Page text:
Holbrook is a small town in southern New South Wales, for me nothing more than a short stop on the Hume Highway, the main artery between Melbourne and Sydney, but it does have a couple of interesting features. The oddest, for a town 250 kilometres and a mountain range away from the nearest ocean, is a submarine apparently floating in a park. See HMAS Otway.
Of more interest for flying types is the local airfield, a sort of spiritual home for ultra-light flying in Australia. The local aero club even maintains a small museum of vintage ultra-light aircraft. Now I have to confess that the sort of aircraft we are talking about here probably wouldn’t have attracted me too much if I had been into flying at the time. The laws then didn’t permit flight over 500 feet AGL and there was no proper flight instruction. It was pretty much a plan for a high fatality rate, but who am I to criticise. I raced motorbikes for years and didn’t think it was stupid at the time. I planned just a day trip, about 90 minutes each way and plenty of time to look around while I was there. There were a couple of places I could stop for fuel on the way back, but I eventually just carried an extra 15 litres with me and topped up at Holbrook.
Here’s my track to Holbrook. There are two areas I have to divert around: the army training restricted area around Puckapunyal – those artillery shells can go pretty high, and the controlled airspace around Albury.
Low cloud prevented an early start but I had plenty of time, and it eventually cleared enough so that it was obviously clearer to the north so I headed off on 058 to my first turning point at Seymour, passing just south of the Puckapunyal area. Pucka is well known to many Australians of my age because it was where many “Nashos”, National Service conscripts did their army basic training. I was only a weekend warrior, but I still spent a fair bit of time at Pucka. One of the more diverting demonstrations I saw there was a barrage being put up by our mortar platoon. With fast firing rate it went something like ” foop bang, foop bang, foop bang, foop _____, foop _____, followed by the crew scattering in all directions. Eventually some brave soul came and nervously shook the two bombs out of the barrel. My own nervous experience was doing a section assault drill with live ammunition. The basic idea is that you split your force into two groups, the machine gun group and the riflemen group, and one group gives covering fire while the other group moves closer to the enemy position. It’s called “fire and movement”. It finishes with the machine gun giving covering fire from the flank as the riflemen make the final assault. There’s nothing holds your attention like walking towards a patch of ground that is being torn to pieces by an M60. OK, you can stop firing now guys. I don’t reckon they stopped until we were within 30 metres of the target, way too close for my liking.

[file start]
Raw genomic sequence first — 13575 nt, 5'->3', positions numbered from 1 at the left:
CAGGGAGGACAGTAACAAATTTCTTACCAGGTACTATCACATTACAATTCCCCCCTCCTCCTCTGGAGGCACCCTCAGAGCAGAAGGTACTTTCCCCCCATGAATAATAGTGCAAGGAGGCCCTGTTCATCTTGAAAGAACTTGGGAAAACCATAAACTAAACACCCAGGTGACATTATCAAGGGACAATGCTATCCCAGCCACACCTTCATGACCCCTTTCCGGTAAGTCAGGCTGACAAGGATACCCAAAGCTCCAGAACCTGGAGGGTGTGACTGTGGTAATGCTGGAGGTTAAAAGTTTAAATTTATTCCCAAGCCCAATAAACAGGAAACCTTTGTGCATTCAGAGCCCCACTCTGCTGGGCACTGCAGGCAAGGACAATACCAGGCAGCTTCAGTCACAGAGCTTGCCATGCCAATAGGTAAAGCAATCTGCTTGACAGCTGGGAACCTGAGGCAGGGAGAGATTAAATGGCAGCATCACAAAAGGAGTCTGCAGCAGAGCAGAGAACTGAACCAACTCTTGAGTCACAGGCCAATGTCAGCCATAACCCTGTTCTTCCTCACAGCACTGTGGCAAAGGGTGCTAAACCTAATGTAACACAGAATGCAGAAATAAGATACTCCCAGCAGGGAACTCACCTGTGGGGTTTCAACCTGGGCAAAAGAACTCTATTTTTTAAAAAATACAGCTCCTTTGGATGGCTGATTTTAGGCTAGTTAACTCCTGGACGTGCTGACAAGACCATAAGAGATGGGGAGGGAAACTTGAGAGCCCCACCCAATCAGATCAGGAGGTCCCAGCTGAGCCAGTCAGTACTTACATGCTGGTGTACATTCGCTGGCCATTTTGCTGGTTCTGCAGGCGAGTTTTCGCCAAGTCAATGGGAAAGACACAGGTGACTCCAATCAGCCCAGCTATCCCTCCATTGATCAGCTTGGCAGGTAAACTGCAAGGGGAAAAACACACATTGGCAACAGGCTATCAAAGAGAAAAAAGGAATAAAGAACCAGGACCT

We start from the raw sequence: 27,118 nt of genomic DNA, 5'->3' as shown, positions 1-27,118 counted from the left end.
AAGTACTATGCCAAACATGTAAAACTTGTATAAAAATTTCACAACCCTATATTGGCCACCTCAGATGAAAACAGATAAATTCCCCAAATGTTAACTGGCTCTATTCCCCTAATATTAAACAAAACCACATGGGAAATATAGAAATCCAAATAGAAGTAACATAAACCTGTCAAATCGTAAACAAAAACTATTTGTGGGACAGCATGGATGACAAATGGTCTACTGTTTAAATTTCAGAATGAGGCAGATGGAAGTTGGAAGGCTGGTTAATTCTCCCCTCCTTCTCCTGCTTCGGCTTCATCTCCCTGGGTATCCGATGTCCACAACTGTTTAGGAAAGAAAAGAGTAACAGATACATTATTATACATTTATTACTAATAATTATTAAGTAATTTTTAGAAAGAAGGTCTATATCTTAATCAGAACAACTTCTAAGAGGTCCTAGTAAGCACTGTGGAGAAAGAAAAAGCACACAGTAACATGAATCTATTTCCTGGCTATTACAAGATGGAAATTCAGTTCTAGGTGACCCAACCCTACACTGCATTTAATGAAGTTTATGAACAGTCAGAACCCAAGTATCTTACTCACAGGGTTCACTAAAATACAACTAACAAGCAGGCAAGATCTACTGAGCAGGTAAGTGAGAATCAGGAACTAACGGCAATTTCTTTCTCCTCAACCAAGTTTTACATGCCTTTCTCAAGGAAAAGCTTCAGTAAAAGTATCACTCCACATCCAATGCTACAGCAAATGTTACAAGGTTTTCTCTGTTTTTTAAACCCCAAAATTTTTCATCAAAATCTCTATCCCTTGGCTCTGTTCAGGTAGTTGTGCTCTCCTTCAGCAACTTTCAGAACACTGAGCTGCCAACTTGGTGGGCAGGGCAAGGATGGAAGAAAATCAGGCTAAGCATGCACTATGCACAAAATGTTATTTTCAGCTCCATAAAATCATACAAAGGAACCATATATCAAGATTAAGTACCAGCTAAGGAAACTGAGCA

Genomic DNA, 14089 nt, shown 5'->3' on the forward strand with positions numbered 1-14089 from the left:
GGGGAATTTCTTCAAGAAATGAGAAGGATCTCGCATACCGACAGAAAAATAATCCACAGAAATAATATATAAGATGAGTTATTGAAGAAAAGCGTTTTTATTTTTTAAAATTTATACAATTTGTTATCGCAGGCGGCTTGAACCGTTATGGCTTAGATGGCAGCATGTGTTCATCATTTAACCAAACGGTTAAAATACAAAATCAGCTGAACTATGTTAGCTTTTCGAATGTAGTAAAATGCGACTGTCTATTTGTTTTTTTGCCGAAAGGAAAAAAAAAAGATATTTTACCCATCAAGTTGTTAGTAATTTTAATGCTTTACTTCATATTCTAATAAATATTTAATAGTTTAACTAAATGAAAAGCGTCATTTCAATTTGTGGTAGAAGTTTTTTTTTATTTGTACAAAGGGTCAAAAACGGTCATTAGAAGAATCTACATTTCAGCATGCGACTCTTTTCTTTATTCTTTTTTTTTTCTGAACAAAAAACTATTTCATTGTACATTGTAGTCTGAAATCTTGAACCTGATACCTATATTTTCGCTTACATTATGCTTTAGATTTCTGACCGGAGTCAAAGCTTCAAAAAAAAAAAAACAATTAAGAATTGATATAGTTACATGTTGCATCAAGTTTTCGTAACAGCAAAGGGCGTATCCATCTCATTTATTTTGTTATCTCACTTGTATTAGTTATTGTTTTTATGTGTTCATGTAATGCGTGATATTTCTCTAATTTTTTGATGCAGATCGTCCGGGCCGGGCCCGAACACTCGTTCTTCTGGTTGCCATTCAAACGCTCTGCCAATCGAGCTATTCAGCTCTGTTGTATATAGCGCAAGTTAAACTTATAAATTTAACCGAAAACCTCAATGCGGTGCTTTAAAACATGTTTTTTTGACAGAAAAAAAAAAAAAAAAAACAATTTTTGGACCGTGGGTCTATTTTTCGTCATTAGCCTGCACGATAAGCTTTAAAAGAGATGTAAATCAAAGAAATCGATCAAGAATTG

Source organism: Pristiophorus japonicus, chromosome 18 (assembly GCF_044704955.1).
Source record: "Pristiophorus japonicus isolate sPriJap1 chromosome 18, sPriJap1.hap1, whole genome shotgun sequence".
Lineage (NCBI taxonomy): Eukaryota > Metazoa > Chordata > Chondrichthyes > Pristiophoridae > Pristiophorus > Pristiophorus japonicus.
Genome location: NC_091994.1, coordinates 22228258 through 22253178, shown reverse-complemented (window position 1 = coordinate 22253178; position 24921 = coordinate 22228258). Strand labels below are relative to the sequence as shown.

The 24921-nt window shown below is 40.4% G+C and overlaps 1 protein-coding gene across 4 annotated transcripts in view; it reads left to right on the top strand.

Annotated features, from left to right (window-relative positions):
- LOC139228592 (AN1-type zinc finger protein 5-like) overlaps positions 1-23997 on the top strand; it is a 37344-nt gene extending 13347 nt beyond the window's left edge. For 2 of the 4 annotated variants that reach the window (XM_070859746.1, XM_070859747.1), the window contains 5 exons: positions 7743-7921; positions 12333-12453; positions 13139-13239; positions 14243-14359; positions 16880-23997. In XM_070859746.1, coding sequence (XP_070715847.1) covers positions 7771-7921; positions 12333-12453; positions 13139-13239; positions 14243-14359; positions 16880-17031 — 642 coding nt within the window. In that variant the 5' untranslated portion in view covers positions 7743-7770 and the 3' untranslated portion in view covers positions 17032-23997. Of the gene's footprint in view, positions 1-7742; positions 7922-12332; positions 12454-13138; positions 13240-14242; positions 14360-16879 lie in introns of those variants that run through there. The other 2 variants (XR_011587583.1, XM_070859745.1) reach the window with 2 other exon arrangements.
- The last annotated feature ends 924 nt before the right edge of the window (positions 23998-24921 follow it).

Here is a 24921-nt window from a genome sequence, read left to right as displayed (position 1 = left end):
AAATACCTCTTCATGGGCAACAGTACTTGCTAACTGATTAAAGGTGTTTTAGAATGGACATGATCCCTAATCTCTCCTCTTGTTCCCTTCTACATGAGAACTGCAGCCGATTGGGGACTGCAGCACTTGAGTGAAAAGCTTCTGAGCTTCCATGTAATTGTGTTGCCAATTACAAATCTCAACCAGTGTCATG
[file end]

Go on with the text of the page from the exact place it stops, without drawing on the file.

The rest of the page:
Back in the present, I made my inbound call to the Mangalore area and shortly after, my first course change at Seymour, followed by a short comedy of errors as a southbound pilot and I discovered that we didn’t know how to interpret our OzRunways information correctly. We were on a collision course but should have been at different altitudes (we were). I thought he was lower than me, which was possible, while he didn’t know where the hell I was. Eventually we worked out that he was above the cloud and I was below, and I discovered that the minus sign on his aircraft indicator on OzRunways meant that I was lower than him and not the other way around.
From Seymour my course roughly followed the Hume Highway but gradually diverting to the west to avoid the Albury area. This is very familiar country to me, a part of Australia that I tend to think of as typical, even though it definitely is not. It is gently undulating grazing land with scattered large eucalypts, essentially a manmade landscape. In my youth I spent a fair bit of time around Benalla, about 200 kilometres from Melbourne. Benalla sounds like a good place for a Limerick, so here’s mine.
An innocent girl from Benalla
Was anxious to meet a nice fella
So she carried a sign
Saying “Free anytime”
Which caused angst at the local bordella